When was the last time you developed a photo, rented a DVD from a brick-and-mortar store, or held a newspaper in your hands?
Between technology (i.e. convenience) and lower-priced options, how are some businesses in these so-called “dinosaur” industries surviving?
“The ones that didn’t evolve are definitely gone,” says Jason Hamelin of the photofinishing industry. Hamelin is the manager/co-owner of The Camera Shop in downtown Traverse City. Between the prevalence of digital devices, online photo-sharing platforms and Facebook, people aren’t developing photos like they used to.
Hamelin witnesses the evolution on a daily basis -- production of small prints (under 8 x 10) is down 95 percent in the last ten years. But he still sees good business in developing large prints for customers.
“We saw the trend back in 2008 and brought in a large-format printer,” Hamelin says.
The Camera Shop still offers traditional film processing and, though Hamelin says he loses money on processing, he does it because he loves film and wants to keep it priced low, especially for younger photographers. “I want them to shoot with film.”
In a list published last year by industry research firm IBISWorld, ten American industries were identified as being on “deathwatch,” including photofinishing, appliance repair, video rental and newspaper publishing.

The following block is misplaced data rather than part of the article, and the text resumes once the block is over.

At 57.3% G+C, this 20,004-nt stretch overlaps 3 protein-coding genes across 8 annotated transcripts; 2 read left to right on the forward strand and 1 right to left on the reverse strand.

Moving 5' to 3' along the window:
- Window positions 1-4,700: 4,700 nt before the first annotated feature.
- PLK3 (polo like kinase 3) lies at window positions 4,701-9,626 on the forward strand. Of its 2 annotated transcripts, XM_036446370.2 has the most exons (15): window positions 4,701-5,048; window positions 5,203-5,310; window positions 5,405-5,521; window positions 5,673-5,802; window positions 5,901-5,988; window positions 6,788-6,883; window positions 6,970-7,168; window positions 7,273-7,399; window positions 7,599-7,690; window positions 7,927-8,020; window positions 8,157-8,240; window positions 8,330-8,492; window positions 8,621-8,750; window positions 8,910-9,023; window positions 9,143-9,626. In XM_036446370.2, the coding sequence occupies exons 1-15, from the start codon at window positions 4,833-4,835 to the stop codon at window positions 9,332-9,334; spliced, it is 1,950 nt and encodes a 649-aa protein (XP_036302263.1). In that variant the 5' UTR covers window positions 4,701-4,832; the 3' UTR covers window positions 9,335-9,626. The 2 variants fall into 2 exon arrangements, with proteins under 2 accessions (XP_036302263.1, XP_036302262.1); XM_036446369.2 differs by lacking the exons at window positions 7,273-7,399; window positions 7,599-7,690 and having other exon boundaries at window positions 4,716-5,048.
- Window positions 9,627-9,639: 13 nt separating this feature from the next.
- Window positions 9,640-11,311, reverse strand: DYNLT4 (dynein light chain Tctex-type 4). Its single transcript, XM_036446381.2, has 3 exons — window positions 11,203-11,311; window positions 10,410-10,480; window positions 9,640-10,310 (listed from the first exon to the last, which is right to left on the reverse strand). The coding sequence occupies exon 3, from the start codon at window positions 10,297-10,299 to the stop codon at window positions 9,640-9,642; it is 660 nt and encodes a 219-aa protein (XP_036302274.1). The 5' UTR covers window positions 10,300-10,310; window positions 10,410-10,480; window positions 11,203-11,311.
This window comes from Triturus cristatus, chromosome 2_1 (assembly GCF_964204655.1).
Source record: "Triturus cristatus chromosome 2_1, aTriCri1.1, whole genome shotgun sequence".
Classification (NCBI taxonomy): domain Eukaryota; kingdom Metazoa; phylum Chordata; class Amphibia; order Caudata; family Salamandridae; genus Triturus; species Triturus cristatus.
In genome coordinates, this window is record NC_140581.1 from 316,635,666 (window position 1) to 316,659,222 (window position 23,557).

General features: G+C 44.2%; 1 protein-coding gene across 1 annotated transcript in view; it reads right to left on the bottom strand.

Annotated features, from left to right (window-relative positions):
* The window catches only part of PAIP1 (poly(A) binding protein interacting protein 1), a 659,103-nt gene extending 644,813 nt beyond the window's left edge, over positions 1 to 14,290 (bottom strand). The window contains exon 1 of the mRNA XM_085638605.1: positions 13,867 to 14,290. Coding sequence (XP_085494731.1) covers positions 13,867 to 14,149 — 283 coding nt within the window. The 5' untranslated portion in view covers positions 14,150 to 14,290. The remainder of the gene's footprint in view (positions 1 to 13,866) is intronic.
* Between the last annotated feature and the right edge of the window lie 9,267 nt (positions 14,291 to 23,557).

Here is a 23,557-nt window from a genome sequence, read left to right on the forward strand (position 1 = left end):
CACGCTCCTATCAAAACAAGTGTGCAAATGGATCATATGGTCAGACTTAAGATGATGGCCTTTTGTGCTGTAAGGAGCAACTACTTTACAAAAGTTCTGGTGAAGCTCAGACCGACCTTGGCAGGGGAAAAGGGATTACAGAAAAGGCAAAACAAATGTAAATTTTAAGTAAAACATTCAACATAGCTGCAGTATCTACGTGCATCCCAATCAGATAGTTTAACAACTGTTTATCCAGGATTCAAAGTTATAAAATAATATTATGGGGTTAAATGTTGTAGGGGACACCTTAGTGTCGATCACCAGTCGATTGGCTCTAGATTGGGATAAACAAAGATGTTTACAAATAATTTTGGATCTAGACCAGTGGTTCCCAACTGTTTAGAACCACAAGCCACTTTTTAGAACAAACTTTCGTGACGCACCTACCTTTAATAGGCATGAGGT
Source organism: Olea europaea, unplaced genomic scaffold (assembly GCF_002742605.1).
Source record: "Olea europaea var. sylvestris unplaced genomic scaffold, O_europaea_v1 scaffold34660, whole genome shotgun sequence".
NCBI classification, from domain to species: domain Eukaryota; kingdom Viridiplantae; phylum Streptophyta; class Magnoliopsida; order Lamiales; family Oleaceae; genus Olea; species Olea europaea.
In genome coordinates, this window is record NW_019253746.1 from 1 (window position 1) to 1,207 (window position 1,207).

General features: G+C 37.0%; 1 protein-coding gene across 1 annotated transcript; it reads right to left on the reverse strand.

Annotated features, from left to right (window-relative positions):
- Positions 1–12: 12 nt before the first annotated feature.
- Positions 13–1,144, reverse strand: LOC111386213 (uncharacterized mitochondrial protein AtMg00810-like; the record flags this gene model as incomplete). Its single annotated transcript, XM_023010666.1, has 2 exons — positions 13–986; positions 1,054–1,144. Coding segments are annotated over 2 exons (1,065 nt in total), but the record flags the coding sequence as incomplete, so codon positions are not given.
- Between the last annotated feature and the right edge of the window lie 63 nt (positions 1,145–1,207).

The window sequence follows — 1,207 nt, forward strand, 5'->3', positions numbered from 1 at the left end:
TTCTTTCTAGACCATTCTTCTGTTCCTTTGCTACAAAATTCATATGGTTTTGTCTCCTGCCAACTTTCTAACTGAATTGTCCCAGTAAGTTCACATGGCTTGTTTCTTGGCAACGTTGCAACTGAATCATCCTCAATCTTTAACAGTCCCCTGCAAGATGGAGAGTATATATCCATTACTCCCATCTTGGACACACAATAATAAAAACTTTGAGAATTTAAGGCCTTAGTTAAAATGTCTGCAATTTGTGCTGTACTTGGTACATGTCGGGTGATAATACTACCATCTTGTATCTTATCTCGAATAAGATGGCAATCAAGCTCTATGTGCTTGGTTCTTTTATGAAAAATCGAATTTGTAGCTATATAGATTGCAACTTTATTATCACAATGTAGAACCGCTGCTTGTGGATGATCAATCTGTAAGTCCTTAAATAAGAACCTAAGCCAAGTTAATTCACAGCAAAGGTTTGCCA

The “dying industries list” was based on industries that have seen sharp revenue declines, a fall in industry participants and a declining life cycle stage between 2002 and 2012.
Revenues for DVD, game and video rental stores are projected to drop to $2.80 billion by 2017, compared to $5.89 billion last year, as more and more consumers switch to streaming, video on demand and downloading media.
The traditional video rental store is also facing new competition from rental kiosks, such as Redbox (found locally at Meijer and Walgreens). Market analysts say movie rental kiosks now comprise 50 percent of all U.S. video rentals (including online and on-demand).
The local Family Video representative declined comment for this story.
Jeff Owens owns Max’s Service, a major appliance dealer and service center, in downtown Traverse City. He sees a few different issues when it comes to the business of appliance repair – but none is a slowdown in business.
“We are overwhelmingly busy, mostly because we have struggled to find experienced service technicians,” Owens says.
As far as the “buy rather than repair” mindset due to price, Owens says something like a microwave may not be economical to fix these days given options on the market. As far as the major appliances he deals in? The prices just don’t inflate the way other items, such as cars, do, but they also may not last as long as they used to.
So what about that newspaper that lands (or not) on your porch every morning? The newspaper industry has seen revenue decline at an annual rate of 6.4 percent over the past 10 years, primarily due to web-based media – like The Ticker! (NOTE: The Ticker also publishes the Traverse City Business News, the region’s monthly business journal, which continues to see growth in readership and advertising revenue).
Do you still frequent “dinosaur” businesses? Share your stories below.